Hoccori Cafe offers meat eaters and vegetarians alike the chance to sample plant-based fare in a soothing cottage setting in western Tokyo.
This café in Tachikawa specializes in healthy, organic vegetarian dishes that rely heavily on local ingredients. Most of Hoccori’s vegetables are grown directly in Tachikawa without chemical pesticides.
On a visit in April I tried the spicy black curry served with a salad. For another 350 yen, you can add a small bowl of black senishi soybean miso soup. Additional rice is available for 250-650 yen depending on how much you want.
I also tried the “quirky snack and drink set” which was a gluten free and vegan black sesame cake. This dish contained nuts and soy, which are common allergens, and it was not labeled “quirky snack” on the menu or sign.
According to the menu, the enzymatic brown rice is mixed with “phantom beans”, black senishi soybeans, Himalayan rock salt and red salt and cooked under high pressure and temperature.
Hoccori Cafe uses Sensok black soybeans in many dishes. The menu says they’re made in Hokkaido and contain five times more antioxidants than regular soybeans and twice the polyphenols of traditional red beans.
The menu claims the food is deeply nutritious and “highly detoxifying,” with a wide range of beneficial effects, including prevention of modern diseases, anti-aging and dieting.
The cafe also offers a vegan and gluten-free section for handmade sweets made from “safe ingredients,” according to the menu. This includes a Japanese sweet potato wrapped in delicious red bean paste and topped with soybean flour and brown rice.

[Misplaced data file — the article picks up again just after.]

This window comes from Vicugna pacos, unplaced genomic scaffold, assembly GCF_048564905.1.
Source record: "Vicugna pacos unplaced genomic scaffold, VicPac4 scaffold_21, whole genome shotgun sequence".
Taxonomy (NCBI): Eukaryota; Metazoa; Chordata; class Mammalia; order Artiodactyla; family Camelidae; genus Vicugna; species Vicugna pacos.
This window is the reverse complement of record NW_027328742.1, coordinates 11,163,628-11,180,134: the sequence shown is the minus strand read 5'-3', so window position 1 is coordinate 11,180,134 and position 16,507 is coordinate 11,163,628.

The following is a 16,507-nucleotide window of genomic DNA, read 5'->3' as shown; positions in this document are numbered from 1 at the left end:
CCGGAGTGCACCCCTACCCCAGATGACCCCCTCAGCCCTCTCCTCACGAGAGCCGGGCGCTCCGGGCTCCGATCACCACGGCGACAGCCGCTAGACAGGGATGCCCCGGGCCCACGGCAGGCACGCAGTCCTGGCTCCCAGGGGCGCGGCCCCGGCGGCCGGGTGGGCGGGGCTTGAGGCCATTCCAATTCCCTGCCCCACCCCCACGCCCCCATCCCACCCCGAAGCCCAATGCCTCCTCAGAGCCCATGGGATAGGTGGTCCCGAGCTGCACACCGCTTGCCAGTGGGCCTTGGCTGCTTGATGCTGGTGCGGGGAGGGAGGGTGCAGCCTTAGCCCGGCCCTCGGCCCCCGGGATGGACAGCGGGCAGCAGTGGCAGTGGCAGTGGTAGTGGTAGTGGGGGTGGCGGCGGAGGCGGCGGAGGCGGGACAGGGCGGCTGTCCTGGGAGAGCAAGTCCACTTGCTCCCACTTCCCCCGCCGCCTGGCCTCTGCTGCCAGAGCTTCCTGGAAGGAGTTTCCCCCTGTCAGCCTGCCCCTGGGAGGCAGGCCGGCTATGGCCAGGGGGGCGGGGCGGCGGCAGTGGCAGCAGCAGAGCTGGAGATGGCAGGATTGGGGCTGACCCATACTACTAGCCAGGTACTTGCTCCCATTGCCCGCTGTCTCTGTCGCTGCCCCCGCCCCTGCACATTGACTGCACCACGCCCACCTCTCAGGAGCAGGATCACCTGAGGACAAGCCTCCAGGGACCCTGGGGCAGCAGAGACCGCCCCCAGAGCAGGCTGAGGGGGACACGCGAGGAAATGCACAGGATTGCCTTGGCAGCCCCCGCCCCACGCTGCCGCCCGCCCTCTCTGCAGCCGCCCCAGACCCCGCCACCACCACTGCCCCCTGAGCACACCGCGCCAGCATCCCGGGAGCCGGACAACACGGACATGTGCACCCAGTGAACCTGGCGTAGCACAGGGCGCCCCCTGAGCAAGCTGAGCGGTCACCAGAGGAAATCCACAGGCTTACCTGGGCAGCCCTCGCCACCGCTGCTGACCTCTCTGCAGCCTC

Meals average about 1,200 yen, or about $9.40, and many dishes come with a serving of coffee or tea. The savory dishes are portioned large enough to share or eat alone, while the seasonal desserts or “quirky snacks” tend to be smaller.
Hoccori has veggie bowls daily, and the gluten-free options for “quirky snacks” change frequently.
About half of the dishes are partially vegan and the other half are completely vegan. Vegetarian dishes include pizza rice (with cheese) and “vegetarian pork” (with egg).
The “quirky snack” is guaranteed gluten-free, but not always vegan, so you’ll need to check.
A section of the menu is dedicated solely to the café’s unique teas. The seasonal drink in April is hot lemonade, which costs 650 yen. The café offers a small dish with soy milk for coffee and tea.
Hoccori offers professional cooking classes for anyone interested in how the café prepares its food. These cost around 7,500 yen per person and classes are held in Japanese only. Visit the Hoccori Cafe Facebook page for more information on cooking classes.
The Hoccori is a 20-minute direct train ride from Fussa Station near Yokota Air Base. The café is located in a small building in a lively area of Tachikawa, just a 10-minute walk from Showa Park.
The dining environment is a cozy cottage atmosphere and seats approximately 20 indoors. The interior is decorated with dried flowers, small figurines of geese and other creatures, crochet details and lots of wood accents.
The shop does not have an English menu but the owner can speak some English. A translation app on your phone comes in handy. Some items have pictures on the menu, and those that are vegan are marked as free from animal products.
Location: 2-5-8 Shibasakicho, Tachikawa, Tokyo 190-0023
Hours: 11:30am to 3:30pm, Tuesday to Saturday
Prices: The average cost of drinks is 500 yen and 1,200 yen for meals. Cash only; Take away is available.
A dress: casual
directions: 10-minute walk from Tachikawa Station South Exit.